How the Redcoat Learnt the Art of War
By May 1779, the American Revolutionary War had transformed from a regional civil conflict into a global war, and Britain faced French aggression in the West Indies and India. The British government was forced to redistribute its modest forces in North America, leaving General Sir Henry Clinton, the new commander-in-chief, badly under-resourced. No longer able to challenge his adversary directly, Clinton opted instead ‘to draw Washington forward before he is reinforced by indirect manoeuvres.’ If Washington, who was sheltering in the highlands of New York, ‘gives into my views,’ Clinton hoped ‘no effort shall be wanting to strike at him whilst he is in motion, but if he persists in keeping his present post, I must not flatter myself that it will be easy to gain any advantages over him.’
Clinton had long advocated a campaign based not on direct confrontation, but on clever manoeuvre, designed to place his adversary at a disadvantage. He had, however, been consistently over-ruled by his predecessor and politicians in London eager for an elusive decisive victory that would bring the war quickly to an end. Clinton’s so-called ‘indirect manoeuvres’ were a product of a combination of theorising, experience and professional learning arising within the British Army of the mid-eighteenth century.
Besides Clinton, who had witnessed the success of campaigns of manoeuvre during the Seven Years War in Europe, British military theorist, Henry Lloyd advocated similar ideas in his essay on the Philosophy of War. The two had formed a long-lasting friendship in the 1760s, which continued with a Grand Tour of Europe and included visits to several historical battlefields. By reviewing multiple historical uses of military power, the two concluded that the unrelenting drive for decisive victory in war rarely produced the desired result and more frequently caused paralysing losses.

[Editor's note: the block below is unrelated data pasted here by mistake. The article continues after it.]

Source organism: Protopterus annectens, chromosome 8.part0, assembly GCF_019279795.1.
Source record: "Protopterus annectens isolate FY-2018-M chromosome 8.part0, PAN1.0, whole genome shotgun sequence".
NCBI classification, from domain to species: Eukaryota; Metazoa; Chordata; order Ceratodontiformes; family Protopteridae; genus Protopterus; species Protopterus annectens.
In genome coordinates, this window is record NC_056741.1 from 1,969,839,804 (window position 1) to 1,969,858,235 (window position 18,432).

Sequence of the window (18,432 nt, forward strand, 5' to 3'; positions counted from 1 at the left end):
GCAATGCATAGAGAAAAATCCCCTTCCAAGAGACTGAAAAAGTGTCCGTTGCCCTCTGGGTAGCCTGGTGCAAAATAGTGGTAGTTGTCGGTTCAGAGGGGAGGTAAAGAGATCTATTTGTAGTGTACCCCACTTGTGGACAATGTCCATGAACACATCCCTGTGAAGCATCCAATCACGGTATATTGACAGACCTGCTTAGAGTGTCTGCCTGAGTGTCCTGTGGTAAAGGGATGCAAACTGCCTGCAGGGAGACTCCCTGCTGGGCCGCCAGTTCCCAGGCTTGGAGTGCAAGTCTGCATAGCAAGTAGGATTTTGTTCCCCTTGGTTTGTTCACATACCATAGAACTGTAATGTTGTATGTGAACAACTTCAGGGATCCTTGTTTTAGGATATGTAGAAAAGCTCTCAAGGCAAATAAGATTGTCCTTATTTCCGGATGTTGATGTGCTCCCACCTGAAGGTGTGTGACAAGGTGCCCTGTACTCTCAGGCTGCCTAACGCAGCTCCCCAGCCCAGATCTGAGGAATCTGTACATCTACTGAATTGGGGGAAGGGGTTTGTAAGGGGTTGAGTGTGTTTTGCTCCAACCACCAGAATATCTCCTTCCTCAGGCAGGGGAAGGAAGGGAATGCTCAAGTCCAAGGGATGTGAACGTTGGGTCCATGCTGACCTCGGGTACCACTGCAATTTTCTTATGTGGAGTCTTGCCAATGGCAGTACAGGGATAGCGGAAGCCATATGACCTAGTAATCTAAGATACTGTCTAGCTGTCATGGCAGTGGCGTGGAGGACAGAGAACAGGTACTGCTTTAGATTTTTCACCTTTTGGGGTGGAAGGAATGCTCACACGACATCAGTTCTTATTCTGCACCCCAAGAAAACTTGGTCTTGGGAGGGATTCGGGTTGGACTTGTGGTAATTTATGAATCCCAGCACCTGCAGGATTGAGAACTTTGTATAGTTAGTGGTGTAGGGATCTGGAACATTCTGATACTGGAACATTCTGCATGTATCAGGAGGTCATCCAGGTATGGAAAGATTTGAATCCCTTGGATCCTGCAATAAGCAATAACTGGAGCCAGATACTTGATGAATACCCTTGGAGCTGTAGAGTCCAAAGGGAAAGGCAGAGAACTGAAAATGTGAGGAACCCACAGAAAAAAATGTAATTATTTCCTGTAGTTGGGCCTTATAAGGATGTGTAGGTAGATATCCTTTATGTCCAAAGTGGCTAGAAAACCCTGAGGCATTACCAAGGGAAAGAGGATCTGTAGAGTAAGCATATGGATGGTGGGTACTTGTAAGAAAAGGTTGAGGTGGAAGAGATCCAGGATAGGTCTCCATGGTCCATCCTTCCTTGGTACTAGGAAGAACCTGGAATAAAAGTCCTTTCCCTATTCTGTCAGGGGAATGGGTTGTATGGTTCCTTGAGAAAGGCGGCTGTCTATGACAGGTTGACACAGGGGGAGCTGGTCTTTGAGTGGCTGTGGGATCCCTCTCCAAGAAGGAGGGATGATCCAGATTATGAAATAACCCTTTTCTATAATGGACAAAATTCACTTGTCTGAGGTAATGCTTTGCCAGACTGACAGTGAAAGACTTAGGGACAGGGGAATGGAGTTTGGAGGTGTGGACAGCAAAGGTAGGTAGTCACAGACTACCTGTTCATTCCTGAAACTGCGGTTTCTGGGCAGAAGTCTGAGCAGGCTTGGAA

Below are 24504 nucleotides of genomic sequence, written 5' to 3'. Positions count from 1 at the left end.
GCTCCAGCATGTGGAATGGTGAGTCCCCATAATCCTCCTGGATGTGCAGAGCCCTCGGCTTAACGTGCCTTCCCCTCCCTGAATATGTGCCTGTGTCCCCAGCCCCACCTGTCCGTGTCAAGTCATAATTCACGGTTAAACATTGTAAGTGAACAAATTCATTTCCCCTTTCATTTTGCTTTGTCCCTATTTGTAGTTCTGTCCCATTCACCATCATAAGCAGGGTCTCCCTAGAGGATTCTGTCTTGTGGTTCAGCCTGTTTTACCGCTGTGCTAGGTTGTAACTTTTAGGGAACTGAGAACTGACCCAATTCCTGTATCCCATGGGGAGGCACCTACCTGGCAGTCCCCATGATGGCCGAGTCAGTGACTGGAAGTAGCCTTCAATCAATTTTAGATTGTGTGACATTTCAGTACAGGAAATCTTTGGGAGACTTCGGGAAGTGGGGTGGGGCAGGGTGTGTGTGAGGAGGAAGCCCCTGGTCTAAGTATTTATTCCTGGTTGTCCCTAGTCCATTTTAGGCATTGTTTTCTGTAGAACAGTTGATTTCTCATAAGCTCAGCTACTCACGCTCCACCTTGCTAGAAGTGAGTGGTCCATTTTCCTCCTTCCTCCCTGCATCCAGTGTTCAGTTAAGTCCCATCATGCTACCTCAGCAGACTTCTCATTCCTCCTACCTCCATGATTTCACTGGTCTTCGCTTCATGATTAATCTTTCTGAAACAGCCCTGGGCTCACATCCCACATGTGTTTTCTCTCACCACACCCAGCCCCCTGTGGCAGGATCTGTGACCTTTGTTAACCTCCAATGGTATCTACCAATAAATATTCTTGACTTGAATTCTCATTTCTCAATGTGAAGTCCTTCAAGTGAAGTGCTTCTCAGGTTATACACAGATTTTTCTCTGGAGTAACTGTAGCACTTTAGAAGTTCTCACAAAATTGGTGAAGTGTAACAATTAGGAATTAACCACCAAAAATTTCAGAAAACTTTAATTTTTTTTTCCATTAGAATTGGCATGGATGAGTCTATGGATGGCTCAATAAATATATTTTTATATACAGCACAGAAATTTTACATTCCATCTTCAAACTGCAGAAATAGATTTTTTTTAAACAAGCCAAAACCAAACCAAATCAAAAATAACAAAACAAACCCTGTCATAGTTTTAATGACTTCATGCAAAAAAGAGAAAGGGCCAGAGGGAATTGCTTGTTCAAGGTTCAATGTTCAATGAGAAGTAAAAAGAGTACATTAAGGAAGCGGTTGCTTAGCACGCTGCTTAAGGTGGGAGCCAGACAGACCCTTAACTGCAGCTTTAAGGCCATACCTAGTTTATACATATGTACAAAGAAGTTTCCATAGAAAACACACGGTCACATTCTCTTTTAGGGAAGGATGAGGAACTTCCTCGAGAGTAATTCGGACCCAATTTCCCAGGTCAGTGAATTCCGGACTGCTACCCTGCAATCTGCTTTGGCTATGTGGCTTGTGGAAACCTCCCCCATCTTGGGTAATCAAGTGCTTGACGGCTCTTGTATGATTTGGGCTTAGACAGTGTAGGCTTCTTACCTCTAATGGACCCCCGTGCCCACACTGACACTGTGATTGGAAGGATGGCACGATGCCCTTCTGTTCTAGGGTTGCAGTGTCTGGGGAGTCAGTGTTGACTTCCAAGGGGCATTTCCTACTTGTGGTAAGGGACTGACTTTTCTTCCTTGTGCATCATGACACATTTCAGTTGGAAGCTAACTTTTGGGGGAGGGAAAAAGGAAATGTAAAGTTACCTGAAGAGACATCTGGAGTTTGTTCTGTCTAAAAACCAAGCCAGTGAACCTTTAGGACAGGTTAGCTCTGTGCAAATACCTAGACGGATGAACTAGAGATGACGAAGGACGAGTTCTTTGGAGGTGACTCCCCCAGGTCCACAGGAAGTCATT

‘Indirect Manoeuvres’ were a logical response to these repeated failures. Rather than seeking to fight an enemy army at the earliest opportunity, Clinton and Lloyd advocated a campaign of manoeuvre which would force an adversary to adopt a disadvantageous position. Further operations, such as wide outflanking attacks, and turning manoeuvres, might even force the adversary to capitulate without fighting, though battle remained most likely. The point was that the adversary army’s options and morale would be so limited and reduced that British victory was rendered almost certain.
Derived as it was from a combination of military experience, theorising and discussion, the concept of indirect manoeuvre provides an instructive example of the creation, exchange and adaptation of military knowledge. In The Wandering Army, I argue that the acquisition and application of military knowledge from the British Army’s unique experience of war across the globe, was central to its rebirth and eventual success during the Napoleonic Wars. I expose the networks of correspondence, camaraderie and learning which helped mobilise Britain’s military knowledge.
Ironically for Clinton, whose military knowledge was based principally on his experience of European warfare, his ideas were poorly received in America, where manoeuvre had traditionally proven impossible and an approach based largely on a combination of irregular tactics and direct attack had usually won the day. Clinton’s ‘indirect manoeuvres’ proved ineffective and were derided by those with more experience of American conflict. The result was a catastrophic series of defeats and the eventual loss of the thirteen North American colonies.
Only when the British learned to integrate the lessons of North America and Europe, as well as their experience in India, were they able to leverage their unique global experience of war. Indirect manoeuvre might have failed in North America, but the approach proved decisive during Britain’s campaigns against Napoleon.
Huw J. Davies is the author of The Wandering Army: The Campaigns that Transformed the British Way of War, published by Yale University Press.